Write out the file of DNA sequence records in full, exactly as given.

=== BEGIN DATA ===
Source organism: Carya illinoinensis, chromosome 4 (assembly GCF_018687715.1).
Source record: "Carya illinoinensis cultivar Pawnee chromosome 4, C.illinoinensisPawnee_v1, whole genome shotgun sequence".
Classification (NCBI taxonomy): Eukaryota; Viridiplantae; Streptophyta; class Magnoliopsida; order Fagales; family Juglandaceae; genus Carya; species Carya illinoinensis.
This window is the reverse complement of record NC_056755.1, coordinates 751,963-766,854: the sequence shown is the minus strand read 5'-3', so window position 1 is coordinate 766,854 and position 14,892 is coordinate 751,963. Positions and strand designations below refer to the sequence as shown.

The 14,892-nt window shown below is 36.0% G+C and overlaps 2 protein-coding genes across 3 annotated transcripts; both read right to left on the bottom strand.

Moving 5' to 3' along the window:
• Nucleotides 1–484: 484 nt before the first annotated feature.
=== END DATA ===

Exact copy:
Source organism: Carya illinoinensis, chromosome 4 (assembly GCF_018687715.1).
Source record: "Carya illinoinensis cultivar Pawnee chromosome 4, C.illinoinensisPawnee_v1, whole genome shotgun sequence".
Classification (NCBI taxonomy): Eukaryota; Viridiplantae; Streptophyta; class Magnoliopsida; order Fagales; family Juglandaceae; genus Carya; species Carya illinoinensis.
This window is the reverse complement of record NC_056755.1, coordinates 751,963-766,854: the sequence shown is the minus strand read 5'-3', so window position 1 is coordinate 766,854 and position 14,892 is coordinate 751,963. Positions and strand designations below refer to the sequence as shown.

The 14,892-nt window shown below is 36.0% G+C and overlaps 2 protein-coding genes across 3 annotated transcripts; both read right to left on the bottom strand.

Moving 5' to 3' along the window:
• Nucleotides 1–484: 484 nt before the first annotated feature.